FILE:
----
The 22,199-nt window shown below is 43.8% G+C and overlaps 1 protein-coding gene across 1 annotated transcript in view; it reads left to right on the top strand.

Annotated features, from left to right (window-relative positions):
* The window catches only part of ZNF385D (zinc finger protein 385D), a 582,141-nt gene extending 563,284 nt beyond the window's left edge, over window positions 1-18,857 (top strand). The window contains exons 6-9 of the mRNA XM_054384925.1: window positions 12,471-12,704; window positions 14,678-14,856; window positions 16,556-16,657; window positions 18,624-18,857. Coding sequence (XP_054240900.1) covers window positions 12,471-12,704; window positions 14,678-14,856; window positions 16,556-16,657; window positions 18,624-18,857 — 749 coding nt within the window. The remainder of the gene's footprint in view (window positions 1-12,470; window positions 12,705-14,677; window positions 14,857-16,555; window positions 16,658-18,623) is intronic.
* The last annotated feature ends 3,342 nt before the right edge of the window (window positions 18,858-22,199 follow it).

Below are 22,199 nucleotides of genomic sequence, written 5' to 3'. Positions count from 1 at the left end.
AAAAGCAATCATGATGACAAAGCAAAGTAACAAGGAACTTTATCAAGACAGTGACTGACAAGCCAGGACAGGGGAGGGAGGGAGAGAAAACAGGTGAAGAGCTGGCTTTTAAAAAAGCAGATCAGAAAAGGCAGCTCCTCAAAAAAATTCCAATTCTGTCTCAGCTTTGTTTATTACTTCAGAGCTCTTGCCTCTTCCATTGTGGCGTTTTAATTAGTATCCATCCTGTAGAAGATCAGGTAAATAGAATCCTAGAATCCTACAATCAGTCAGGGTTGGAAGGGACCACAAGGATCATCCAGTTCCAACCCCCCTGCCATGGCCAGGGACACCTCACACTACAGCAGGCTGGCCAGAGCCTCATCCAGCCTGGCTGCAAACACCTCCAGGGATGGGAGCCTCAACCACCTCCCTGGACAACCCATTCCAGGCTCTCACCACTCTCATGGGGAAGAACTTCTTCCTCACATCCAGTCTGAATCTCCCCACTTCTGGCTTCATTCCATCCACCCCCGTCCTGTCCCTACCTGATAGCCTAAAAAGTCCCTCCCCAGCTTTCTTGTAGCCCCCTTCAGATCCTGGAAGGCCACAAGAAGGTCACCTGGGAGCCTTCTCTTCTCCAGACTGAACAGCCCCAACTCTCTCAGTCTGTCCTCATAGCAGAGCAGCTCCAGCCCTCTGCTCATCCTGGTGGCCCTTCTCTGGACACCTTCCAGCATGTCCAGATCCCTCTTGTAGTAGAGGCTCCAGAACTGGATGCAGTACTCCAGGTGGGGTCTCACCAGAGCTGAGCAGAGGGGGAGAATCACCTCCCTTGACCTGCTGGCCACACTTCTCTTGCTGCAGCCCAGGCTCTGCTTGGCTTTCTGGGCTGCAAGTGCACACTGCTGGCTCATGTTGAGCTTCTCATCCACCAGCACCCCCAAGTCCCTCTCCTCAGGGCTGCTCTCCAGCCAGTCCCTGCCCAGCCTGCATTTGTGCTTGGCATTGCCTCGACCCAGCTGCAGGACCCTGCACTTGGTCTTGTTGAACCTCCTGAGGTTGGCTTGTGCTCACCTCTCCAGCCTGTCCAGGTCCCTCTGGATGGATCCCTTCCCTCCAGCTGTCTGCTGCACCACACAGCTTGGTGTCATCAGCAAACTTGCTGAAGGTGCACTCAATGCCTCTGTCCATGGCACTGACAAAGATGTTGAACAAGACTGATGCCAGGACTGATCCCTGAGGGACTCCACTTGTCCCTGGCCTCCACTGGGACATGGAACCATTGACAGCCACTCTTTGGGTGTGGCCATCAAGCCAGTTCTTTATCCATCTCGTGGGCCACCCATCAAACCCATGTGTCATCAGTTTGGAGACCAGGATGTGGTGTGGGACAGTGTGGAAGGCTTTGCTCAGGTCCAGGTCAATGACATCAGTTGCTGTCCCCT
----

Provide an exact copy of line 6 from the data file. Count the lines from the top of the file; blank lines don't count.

AAAAGCAATCATGATGACAAAGCAAAGTAACAAGGAACTTTATCAAGACAGTGACTGACAAGCCAGGACAGGGGAGGGAGGGAGAGAAAACAGGTGAAGAGCTGGCTTTTAAAAAAGCAGATCAGAAAAGGCAGCTCCTCAAAAAAATTCCAATTCTGTCTCAGCTTTGTTTATTACTTCAGAGCTCTTGCCTCTTCCATTGTGGCGTTTTAATTAGTATCCATCCTGTAGAAGATCAGGTAAATAGAATCCTAGAATCCTACAATCAGTCAGGGTTGGAAGGGACCACAAGGATCATCCAGTTCCAACCCCCCTGCCATGGCCAGGGACACCTCACACTACAGCAGGCTGGCCAGAGCCTCATCCAGCCTGGCTGCAAACACCTCCAGGGATGGGAGCCTCAACCACCTCCCTGGACAACCCATTCCAGGCTCTCACCACTCTCATGGGGAAGAACTTCTTCCTCACATCCAGTCTGAATCTCCCCACTTCTGGCTTCATTCCATCCACCCCCGTCCTGTCCCTACCTGATAGCCTAAAAAGTCCCTCCCCAGCTTTCTTGTAGCCCCCTTCAGATCCTGGAAGGCCACAAGAAGGTCACCTGGGAGCCTTCTCTTCTCCAGACTGAACAGCCCCAACTCTCTCAGTCTGTCCTCATAGCAGAGCAGCTCCAGCCCTCTGCTCATCCTGGTGGCCCTTCTCTGGACACCTTCCAGCATGTCCAGATCCCTCTTGTAGTAGAGGCTCCAGAACTGGATGCAGTACTCCAGGTGGGGTCTCACCAGAGCTGAGCAGAGGGGGAGAATCACCTCCCTTGACCTGCTGGCCACACTTCTCTTGCTGCAGCCCAGGCTCTGCTTGGCTTTCTGGGCTGCAAGTGCACACTGCTGGCTCATGTTGAGCTTCTCATCCACCAGCACCCCCAAGTCCCTCTCCTCAGGGCTGCTCTCCAGCCAGTCCCTGCCCAGCCTGCATTTGTGCTTGGCATTGCCTCGACCCAGCTGCAGGACCCTGCACTTGGTCTTGTTGAACCTCCTGAGGTTGGCTTGTGCTCACCTCTCCAGCCTGTCCAGGTCCCTCTGGATGGATCCCTTCCCTCCAGCTGTCTGCTGCACCACACAGCTTGGTGTCATCAGCAAACTTGCTGAAGGTGCACTCAATGCCTCTGTCCATGGCACTGACAAAGATGTTGAACAAGACTGATGCCAGGACTGATCCCTGAGGGACTCCACTTGTCCCTGGCCTCCACTGGGACATGGAACCATTGACAGCCACTCTTTGGGTGTGGCCATCAAGCCAGTTCTTTATCCATCTCGTGGGCCACCCATCAAACCCATGTGTCATCAGTTTGGAGACCAGGATGTGGTGTGGGACAGTGTGGAAGGCTTTGCTCAGGTCCAGGTCAATGACATCAGTTGCTGTCCCCT